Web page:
|Publication number||US4553577 A|
|Application number||US 06/609,865|
|Publication date||Nov 19, 1985|
|Filing date||May 14, 1984|
|Priority date||Nov 10, 1980|
|Also published as||DE3175652D1, EP0051996A2, EP0051996A3, EP0051996B1|
|Publication number||06609865, 609865, US 4553577 A, US 4553577A, US-A-4553577, US4553577 A, US4553577A|
|Inventors||John D. W. Gregg|
|Original Assignee||Gregg John D W|
|Export Citation||BiBTeX, EndNote, RefMan|
|Patent Citations (6), Referenced by (32), Classifications (34), Legal Events (3)|
|External Links: USPTO, USPTO Assignment, Espacenet|
This is a continuation of application Ser. No. 319,394 filed Nov. 9, 1981 and now abandoned.
1. Field of the Invention
This invention relates to internally sprung wheels, that is to say, of the type in which a suspension is provided between the hub and a continuous rim.
2. Discussion of Prior Art
Great Britain Pat. No. 1 292 928, published Oct. 18, 1972 shows an example of this type of wheel. It describes an integral wheel structure of synthetic polymeric material having a continuous rim and a hub, interconnected by equispaced identical spoke members shaped to provide resilient support. Each spoke is arcuate, and exhibits a longer portion located towards the hub and a shorter portion located towards the rim. These portions extend in generally different directions so that flexure takes place across the significant change of curvature displayed where they meet.
The present invention sets out to provide a modified and improved form of such a wheel.
The present invention consists of a wheel structure of integral synthetic polymer material having a continuous rim and a hub, interconnected by equispaced identical spokes shaped to provide resilient support, in which each spoke exhibits a shorter portion towards its hub end and a longer portion towards its rim end, the portions extending in generally different directions whereby flexure takes place across the angle or significant changes of curvature displayed at the location where the two portions meet, the said location being radially closer to the hub than to the rim.
Preferably, each spoke is shaped so that the shorter portion commences at a hub origin point and extends non-radially to one side of the radius including that hub origin point, and the longer portion commences at a rim origin point and extends non-radially across that radius including the hub origin point to meet the shorter portion.
Thus, in this preferred form of the invention the rim origin point is not on the same radius as the hub origin point.
In that all of the spokes are identical and equally spaced, it will be appreciated that the locations at which the longer and shorter portions meet are arranged in a notional circle spaced from the hub. Preferably, each such location lies beyond the radius including the rim origin point of the next spoke. Even more preferably, it lies past the line joining such next rim origin point and the corresponding next hub origin point. It can even be beyond the radius which includes this hub origin point of the next spoke. Thus, the totality of the spokes exhibit in a preferred embodiment a succession of asymmetrical, but generally V-shaped, members with a shorter limb of the V attached to the hub and a longer limb of the V attached to the rim.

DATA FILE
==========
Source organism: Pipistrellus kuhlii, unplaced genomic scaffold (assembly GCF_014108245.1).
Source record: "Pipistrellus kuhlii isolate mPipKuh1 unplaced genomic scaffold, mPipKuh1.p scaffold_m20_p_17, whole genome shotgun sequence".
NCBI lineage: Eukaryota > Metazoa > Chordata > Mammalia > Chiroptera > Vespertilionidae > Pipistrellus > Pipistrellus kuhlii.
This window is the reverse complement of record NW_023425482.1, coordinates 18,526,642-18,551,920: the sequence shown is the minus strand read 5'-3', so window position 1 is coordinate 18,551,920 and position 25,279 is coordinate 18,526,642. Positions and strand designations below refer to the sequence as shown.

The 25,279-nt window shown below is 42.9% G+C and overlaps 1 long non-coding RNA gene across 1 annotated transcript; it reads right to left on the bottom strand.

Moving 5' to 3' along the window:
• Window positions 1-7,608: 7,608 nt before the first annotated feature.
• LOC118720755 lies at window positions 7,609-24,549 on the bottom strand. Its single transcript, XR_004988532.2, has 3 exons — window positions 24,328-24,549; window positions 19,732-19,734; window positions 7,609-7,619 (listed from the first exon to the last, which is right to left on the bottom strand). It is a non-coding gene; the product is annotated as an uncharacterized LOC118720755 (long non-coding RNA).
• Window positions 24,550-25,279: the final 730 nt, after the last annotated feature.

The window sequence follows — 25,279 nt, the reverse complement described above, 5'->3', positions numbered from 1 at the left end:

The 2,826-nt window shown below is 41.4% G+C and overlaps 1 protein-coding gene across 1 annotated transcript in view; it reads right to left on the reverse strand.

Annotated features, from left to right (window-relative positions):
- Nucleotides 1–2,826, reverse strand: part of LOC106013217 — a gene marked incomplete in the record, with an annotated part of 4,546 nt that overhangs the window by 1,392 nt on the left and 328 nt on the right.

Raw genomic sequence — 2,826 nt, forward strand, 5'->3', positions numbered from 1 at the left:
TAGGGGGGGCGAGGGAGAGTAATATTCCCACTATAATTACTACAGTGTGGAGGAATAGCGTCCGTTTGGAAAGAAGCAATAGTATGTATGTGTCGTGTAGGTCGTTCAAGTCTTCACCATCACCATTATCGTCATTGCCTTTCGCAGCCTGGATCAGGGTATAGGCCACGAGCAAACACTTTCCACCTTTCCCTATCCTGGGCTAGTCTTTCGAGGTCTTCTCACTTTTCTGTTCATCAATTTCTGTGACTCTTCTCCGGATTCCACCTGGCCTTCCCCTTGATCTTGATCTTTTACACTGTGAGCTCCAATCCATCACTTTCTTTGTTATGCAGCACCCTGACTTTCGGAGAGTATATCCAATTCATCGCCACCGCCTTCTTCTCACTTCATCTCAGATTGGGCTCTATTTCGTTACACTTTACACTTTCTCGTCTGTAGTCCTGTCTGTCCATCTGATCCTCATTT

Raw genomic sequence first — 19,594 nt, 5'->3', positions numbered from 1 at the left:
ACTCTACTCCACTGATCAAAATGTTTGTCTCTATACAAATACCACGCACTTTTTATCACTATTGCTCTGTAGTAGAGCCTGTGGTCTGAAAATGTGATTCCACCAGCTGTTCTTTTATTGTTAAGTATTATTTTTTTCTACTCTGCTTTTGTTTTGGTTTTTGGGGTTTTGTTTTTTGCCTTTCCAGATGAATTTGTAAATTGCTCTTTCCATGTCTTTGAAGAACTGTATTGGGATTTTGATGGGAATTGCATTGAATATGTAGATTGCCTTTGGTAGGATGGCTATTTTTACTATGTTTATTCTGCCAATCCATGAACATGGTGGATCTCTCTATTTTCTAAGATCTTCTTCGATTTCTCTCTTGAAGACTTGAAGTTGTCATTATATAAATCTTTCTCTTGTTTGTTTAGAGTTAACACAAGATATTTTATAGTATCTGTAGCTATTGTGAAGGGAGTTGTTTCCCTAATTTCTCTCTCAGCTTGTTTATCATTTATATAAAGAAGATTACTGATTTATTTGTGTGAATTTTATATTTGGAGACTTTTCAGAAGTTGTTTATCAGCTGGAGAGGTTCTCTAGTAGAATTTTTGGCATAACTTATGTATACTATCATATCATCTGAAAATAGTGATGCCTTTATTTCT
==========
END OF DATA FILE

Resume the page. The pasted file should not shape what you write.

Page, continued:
The two portions of the spokes can be straight or arcuate. If arcuate, they are preferably arcuate in the same sense, e.g. so as to be convex outwards (towards the rim). Such arcuate spokes can be shaped as arcs of a circle.
The number of spokes in the wheel structure can vary over a reasonable range, but generally from 4 to 24 spokes are present, preferably from 6 to 25. Wheels containing 6, 8 or 12 spokes are particularly preferred.
When the number of spokes and the degree of displacement (of the meeting location between the longer and shorter portions towards the next spoke) is otherwise suitable an additional preferred feature of the invention is to provide an integral or attached spur or extension originating from the said meeting location and extending towards the inner portion of the meeting location on the next spoke. The purpose of this spur or extension is to provide a mechanical stop against excessive distortion of the wheel under load.
The extent and shape of distortion of the wheel under load is complex and depends not only upon the material of construction but also upon the geometry of the wheel. The relative lengths of the two portions of the spokes and the relative magnitude of the hub and rim radius affect the wheel behaviour. It is envisaged that the ratio between the hub radius and the rim radius can vary from 1:20 to 1:2. More preferably the ratio varies from 1:10 to 1:3. The location at which the longer and shorter portions of each spoke meet is, according to the invention, closer to the hub than to the rim; preferably, it is from one-fifth to one-half of this separation distance, measured radially outward from the hub, and most preferably from one-third to one quarter of this distance.
The ratio of the length of the longer portion of the spoke to the shorter portion can also vary within the scope of the invention. Preferably, it is from 2:1 to 10:1. Most preferably it is from 3:1 to 5:1.
Absolute sizes of the wheel structure according to the invention again depend upon the geometry and material of construction. Conveniently, the wheel can be from 5 cms to 30 cms in diameter. The hub diameter can be from 1 cm to 10 cms. The spokes can be from 2 mm to 2 cm thick, i.e. measured transverse to their length.
It is preferable for the wheel itself to be relatively thick, measured in this case along the axis of rotation. Such a thickness is preferably from one-tenth to one-third of the rim diameter, since an unduly thin wheel can have a tendency to twist when placed under pressure unless additional strengthening means are supplied.